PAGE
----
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Rethinking Relevance, Rebuilding Engagement

February 2, 2022

The Culture & Community research series launched with a first wave survey in May of 2020 designed to provide actionable information about changing community needs, contexts, and behaviors to arts and culture organizations during a time of rapid change and uncertainty. This report shares findings from a second wave of the Culture & Community research, collected in May 2021, over a year into the pandemic, and at a point when cases were falling before new variants emerged. This Wave 2 survey tracked changes in key questions from Wave 1 and explored new lines of inquiry. We developed a new series of questions to explore the dynamics of race and identity in cultural engagement, perceptions of systemic racism across the cultural sector, and the roles that Americans want arts and culture organizations to play in addressing social issues. Along with our partners at LaPlaca Cohen and Yancey Consulting, we named the second wave of this initiative Culture + Community in a Time of Transformation to reflect our hope that this difficult period -- one in which the country has faced not just a pandemic but also a long-overdue racial reckoning and intense political polarization -- would be an opportunity for genuine, system-level change.

Black Perspectives on Creativity, Trustworthiness, Welcome and Well-Being--Findings From a Qualitative Study

December 9, 2021

Culture + Community in a Time of Transformation: A Special Edition of Culture Track is a collaborative effort to keep the cultural sector in dialogue with its communities and participants during the pandemic and inform deeper equity and justice in the years to come. The project pivoted from examining public attitudes and behaviors in a "time of crisis" in 2020 to doing so in a "time of transformation" in 2021, with a crucial focus around racialized experiences in connection with cultural participation and cultural organizations.The first phase of the research, conducted in Spring 2020, was a large-scale survey intended to inform not just resilience but also innovation and progress toward equity in the cultural sector, and to give the U.S. public a voice in the future of cultural engagement. But that first phase was designed and conducted before the murder of George Floyd ignited a national upswell of anger, sadness, and activism and the Movement for Black Lives began to reshape the discourse around racism in every aspect of American life. In a follow-up statistical analysis of the same (early 2020) data published in December as "Centering the Picture," we and our colleagues explored respondents' experiences in relation to their racial and ethnic identities to highlight and amplify what people of color have been going through and what they would like to see changed in the future. The report revealed some unique experiences and perspectives that Black and African American adults in the U.S. have in relation to cultural engagement, digital connection with arts and culture, and social change. The Slover Linett team, knowing that qualitative methods would be necessary to understand those perspectives in a more nuanced and holistic way, advocated for an additional phase of research in 2021 that would offer a triangulation with — as well as departure point from — the twowave quantitative survey.To that end, and in order to authentically amplify Black voices and stories, we dedicated this qualitative phase of the research solely to Black and African American participants' perspectives, since those viewpoints have historically been excluded or sidelined in most research studies and planning efforts in the cultural field. We intentionally took a broad approach to this inquiry, exploring general dynamics of creativity, trustworthiness, welcome, and community support rather than focusing narrowly on arts and culture organizations and attendance. This allowed us to hear and explore how culture and community experiences and organizations naturally fit into peoples' lives, and it led to rich insights that can inform practice, funding, and policy.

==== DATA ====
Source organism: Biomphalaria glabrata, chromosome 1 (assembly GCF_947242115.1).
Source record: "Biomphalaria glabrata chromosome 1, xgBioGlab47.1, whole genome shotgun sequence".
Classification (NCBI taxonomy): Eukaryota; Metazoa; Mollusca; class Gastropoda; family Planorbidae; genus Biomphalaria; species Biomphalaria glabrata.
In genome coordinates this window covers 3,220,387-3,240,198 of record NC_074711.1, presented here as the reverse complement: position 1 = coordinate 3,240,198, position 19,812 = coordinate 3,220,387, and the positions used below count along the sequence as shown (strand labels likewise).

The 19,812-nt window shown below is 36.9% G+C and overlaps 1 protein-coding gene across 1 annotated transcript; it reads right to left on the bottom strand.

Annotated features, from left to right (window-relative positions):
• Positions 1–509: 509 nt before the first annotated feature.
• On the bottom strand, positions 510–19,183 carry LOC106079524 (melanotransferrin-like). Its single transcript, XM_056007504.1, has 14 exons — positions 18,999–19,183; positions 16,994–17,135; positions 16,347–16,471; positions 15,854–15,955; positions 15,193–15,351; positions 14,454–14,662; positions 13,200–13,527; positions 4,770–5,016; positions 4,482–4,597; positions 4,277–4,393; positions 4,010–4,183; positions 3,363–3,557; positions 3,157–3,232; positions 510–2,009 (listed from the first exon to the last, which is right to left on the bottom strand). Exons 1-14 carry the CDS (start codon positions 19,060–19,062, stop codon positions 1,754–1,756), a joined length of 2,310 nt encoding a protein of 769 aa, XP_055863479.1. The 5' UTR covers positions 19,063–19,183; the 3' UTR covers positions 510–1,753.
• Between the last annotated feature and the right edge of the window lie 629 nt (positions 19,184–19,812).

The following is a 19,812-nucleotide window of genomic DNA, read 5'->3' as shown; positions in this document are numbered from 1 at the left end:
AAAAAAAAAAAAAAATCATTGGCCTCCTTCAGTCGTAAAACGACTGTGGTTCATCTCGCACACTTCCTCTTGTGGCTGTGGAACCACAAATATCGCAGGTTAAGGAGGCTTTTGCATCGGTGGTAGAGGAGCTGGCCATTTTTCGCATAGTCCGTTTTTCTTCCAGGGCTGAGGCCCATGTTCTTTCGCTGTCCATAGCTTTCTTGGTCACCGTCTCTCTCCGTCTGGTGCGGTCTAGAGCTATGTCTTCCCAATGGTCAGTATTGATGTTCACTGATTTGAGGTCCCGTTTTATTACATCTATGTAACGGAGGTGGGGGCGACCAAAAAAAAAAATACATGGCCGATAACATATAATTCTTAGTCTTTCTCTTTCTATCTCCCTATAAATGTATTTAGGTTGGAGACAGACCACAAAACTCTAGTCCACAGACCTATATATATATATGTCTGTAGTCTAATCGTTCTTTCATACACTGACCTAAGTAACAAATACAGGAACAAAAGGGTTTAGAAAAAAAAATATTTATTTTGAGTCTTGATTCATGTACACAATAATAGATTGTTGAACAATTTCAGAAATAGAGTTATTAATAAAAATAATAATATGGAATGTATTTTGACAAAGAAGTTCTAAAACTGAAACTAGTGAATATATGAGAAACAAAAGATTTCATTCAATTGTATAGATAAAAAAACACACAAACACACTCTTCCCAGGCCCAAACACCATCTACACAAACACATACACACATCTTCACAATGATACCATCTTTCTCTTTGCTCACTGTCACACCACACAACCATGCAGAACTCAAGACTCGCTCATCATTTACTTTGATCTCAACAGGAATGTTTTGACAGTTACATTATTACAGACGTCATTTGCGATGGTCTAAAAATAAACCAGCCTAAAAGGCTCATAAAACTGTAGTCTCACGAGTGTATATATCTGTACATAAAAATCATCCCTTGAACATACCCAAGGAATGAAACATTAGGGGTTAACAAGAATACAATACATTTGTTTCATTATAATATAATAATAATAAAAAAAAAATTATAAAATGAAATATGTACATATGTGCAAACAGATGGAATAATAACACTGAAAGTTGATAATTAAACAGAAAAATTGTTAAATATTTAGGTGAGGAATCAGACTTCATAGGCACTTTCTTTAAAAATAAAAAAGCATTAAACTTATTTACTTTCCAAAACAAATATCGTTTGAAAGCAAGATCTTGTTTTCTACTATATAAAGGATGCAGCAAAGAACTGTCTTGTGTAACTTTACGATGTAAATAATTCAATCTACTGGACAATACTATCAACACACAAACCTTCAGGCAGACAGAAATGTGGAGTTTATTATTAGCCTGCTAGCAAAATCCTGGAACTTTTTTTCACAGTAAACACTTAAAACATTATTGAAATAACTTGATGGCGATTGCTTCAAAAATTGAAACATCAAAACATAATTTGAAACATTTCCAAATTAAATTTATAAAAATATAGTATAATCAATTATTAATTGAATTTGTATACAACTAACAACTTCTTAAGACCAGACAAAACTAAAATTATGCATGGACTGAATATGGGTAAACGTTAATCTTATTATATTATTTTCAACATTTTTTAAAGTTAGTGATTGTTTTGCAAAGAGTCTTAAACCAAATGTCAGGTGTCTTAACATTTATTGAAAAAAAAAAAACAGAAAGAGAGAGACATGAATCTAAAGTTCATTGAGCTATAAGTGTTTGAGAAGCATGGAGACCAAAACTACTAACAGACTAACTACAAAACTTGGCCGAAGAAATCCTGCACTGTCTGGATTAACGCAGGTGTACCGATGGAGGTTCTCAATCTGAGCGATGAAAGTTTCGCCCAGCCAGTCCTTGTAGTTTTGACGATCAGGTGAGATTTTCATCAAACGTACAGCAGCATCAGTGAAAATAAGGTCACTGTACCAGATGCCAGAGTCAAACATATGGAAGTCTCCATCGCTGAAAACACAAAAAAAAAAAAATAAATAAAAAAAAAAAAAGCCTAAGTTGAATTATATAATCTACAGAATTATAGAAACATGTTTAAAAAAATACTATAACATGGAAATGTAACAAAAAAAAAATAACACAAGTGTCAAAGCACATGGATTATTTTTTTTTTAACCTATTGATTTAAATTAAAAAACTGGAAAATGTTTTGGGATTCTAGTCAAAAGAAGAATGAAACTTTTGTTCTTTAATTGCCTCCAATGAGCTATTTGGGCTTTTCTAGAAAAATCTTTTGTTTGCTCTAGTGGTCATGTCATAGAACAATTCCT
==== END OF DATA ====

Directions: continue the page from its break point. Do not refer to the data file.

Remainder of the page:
Culture + Community in a Time of Transformation: Key Findings from Wave 2

November 23, 2021

The second wave of the national study, Culture + Community in a Time of Transformation: A Special Edition of Culture Track, includes an even broader frame for culture (from libraries to parks, music venues, and festivals), as well as deeper involvement with small, rural or BIPOC-serving organizations.Culture + Community is a national research initiative aimed at bridging the cultural sector with the experiences and needs of its communities and audiences during the pandemic and beyond. The findings coming out of this survey also aim to provide the field with actionable insights towards becoming more equitable, inclusive spaces and toward a movement of transformation as cultural organizations become more active participants within movements for social and racial justice. In April and May of 2020, we conducted the first wave of research with a large-scale online survey that asked about the experiences, needs, and behaviors of a representative sample of the U.S. population plus a large sample of people on the contact-lists of more than 650 cultural organizations around the country.In this second wave of research, we broadened the kinds of organizations in our sample by actively inviting new organizations from categories of institutions who were underrepresented in our Wave 1 work: BIPOC-serving organizations, cultural organizations located in rural parts of the country, festivals (film, food, crafts, music), libraries, for-profit arts, and national and city parks. We also re-invited all 653 organizations from the first wave of the study to participate again in this second wave of research.

Why Is It Important That We Continue? Some Nonprofit Arts Organizations Rethink Their Value in Challenging Times

October 14, 2021